• Williamsburg Elementary School
    "First Public School in North Carolina"
    The Williamsburg Community in the southeastern section of Rockingham County is proud to be the site of the first public free school in North Carolina which opened on January 20, 1840.  The school's first teacher was George W. Garrett, a large plantation owner who had gone to school at a military academy in Virginia.  In 1839, when the Common School Law was enacted by the General Assembly, Garrett provided Rockingham County with an appropriate school building on his land with the provision that he would be hired as the teacher.  Garrett was said to be a strict disciplinarian who kept a large bundle of switches stacked in the corner of the school room, ready for use. Boys, ages six to twenty-one, attended the one-room, one-teacher school and from accounts passed down in the Garrett family, those switches didn't stop the boys' mischievous behavior. One cold winter morning some of the older boys hid in the building and overpowered Garrett as he entered. They tossed him and his switches into a pond near the school.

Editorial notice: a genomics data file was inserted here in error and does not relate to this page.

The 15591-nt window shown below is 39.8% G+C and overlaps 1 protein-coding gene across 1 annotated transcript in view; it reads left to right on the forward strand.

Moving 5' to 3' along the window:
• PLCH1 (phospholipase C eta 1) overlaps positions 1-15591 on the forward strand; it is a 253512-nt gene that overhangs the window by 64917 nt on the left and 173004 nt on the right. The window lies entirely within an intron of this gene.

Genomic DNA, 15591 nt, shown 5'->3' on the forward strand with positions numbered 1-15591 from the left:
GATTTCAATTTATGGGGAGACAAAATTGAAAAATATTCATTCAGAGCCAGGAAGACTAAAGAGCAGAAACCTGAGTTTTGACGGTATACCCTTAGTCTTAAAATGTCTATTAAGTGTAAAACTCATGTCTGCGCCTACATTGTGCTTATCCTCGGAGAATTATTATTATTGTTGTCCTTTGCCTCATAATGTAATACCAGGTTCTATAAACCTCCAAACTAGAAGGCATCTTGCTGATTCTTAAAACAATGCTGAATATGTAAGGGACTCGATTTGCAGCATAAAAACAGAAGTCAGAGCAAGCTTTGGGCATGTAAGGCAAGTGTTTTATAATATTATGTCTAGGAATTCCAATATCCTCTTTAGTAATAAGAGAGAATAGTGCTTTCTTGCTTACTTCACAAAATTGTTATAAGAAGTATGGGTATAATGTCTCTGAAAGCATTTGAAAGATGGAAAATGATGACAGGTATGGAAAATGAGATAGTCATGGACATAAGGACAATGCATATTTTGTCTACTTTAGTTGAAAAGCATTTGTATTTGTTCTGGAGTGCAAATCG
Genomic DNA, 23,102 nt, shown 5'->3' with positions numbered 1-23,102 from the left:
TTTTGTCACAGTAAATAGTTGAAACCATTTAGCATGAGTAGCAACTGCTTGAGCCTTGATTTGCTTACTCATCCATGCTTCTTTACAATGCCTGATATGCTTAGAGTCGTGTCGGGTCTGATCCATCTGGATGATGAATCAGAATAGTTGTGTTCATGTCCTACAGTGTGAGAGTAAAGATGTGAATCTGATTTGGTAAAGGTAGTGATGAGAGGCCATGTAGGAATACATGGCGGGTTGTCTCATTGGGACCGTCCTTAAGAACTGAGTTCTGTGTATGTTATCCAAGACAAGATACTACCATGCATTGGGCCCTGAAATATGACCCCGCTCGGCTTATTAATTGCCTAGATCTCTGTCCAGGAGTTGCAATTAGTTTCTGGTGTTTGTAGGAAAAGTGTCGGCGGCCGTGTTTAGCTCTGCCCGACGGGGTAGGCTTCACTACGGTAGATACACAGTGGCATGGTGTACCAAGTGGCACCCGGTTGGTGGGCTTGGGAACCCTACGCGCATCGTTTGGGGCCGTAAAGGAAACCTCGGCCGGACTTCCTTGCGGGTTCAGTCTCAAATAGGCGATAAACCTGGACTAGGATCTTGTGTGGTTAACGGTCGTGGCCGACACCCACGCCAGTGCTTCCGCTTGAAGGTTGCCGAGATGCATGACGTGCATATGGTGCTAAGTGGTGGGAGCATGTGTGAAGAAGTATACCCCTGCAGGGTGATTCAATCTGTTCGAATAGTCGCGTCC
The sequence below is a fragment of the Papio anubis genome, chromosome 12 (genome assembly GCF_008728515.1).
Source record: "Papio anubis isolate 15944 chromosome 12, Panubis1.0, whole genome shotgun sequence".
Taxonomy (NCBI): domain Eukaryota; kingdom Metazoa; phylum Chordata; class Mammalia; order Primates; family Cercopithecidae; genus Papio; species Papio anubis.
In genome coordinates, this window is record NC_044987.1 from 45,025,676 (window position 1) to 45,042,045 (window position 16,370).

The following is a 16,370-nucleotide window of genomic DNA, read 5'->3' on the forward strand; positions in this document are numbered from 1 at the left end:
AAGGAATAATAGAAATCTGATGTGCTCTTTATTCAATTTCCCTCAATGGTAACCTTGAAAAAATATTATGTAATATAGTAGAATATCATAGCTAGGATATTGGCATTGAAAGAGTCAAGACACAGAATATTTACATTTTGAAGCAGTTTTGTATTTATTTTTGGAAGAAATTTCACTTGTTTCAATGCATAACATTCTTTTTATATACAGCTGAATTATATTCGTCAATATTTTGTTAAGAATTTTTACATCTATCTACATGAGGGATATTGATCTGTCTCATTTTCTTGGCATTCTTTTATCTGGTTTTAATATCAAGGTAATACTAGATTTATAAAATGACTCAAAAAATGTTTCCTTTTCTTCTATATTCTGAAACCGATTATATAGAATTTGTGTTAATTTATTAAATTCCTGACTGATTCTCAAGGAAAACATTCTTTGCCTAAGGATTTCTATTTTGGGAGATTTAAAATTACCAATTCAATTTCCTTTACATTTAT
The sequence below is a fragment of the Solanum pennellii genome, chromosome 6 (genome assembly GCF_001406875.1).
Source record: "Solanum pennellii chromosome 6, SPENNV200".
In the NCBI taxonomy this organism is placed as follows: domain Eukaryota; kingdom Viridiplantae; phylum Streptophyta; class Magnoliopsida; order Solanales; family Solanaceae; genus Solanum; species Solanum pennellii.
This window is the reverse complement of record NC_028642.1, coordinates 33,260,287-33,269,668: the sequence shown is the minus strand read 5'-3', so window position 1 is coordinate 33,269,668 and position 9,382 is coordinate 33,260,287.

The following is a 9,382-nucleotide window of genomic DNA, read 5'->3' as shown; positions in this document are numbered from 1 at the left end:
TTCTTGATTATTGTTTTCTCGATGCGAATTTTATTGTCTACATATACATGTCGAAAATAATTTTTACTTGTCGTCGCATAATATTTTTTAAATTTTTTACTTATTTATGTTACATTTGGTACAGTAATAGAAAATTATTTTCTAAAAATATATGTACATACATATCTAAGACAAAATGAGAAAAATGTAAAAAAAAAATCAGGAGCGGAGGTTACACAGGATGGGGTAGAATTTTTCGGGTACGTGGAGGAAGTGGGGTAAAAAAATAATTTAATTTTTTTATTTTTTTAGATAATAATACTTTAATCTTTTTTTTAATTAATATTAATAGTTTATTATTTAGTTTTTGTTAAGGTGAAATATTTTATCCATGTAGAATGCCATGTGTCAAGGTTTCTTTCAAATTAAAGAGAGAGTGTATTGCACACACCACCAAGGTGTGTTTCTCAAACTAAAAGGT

old school
     
    This drawing of the Garrett Academy building was
     
    found among family papers of George W. Garrett's
    descendants.
     
     
    Garland
     
    Garland Paschal , a former Williamsburg principal, reveals
      the historical marker at the dedication recognizing
       Williamsburg as the first public school in the state. 
     

    Before moving to its present location on Highway 87 in October 2003, Williamsburg School was located on Mizpah Church Road. That location was established in 1970 when Williamsburg Elementary School and Roosevelt Elementary School were consolidated into one school.  The pre-consolidation Williamsburg School which opened in 1935, was located on Highway 87 South and housed grades 1-8.  Roosevelt School, the site of the last Williamsburg School on Mizpah Church Road, opened in 1950 and also housed grades 1-8.
     

        Swift, Vance.  "First Public Free School."  The State.  January 1987. 14-15.

     
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Last Modified on March 6, 2013